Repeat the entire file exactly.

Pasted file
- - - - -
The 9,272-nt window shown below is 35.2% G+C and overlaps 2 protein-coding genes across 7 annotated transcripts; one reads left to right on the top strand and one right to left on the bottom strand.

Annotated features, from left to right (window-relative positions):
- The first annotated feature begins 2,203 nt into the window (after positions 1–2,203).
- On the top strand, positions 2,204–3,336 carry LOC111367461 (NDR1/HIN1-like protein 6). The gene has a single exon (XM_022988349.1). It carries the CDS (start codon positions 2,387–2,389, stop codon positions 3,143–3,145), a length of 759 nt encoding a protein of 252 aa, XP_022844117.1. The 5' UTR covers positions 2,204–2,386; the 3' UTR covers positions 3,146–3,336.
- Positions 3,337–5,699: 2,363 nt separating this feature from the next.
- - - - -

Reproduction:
The 9,272-nt window shown below is 35.2% G+C and overlaps 2 protein-coding genes across 7 annotated transcripts; one reads left to right on the top strand and one right to left on the bottom strand.

Annotated features, from left to right (window-relative positions):
- The first annotated feature begins 2,203 nt into the window (after positions 1–2,203).
- On the top strand, positions 2,204–3,336 carry LOC111367461 (NDR1/HIN1-like protein 6). The gene has a single exon (XM_022988349.1). It carries the CDS (start codon positions 2,387–2,389, stop codon positions 3,143–3,145), a length of 759 nt encoding a protein of 252 aa, XP_022844117.1. The 5' UTR covers positions 2,204–2,386; the 3' UTR covers positions 3,146–3,336.
- Positions 3,337–5,699: 2,363 nt separating this feature from the next.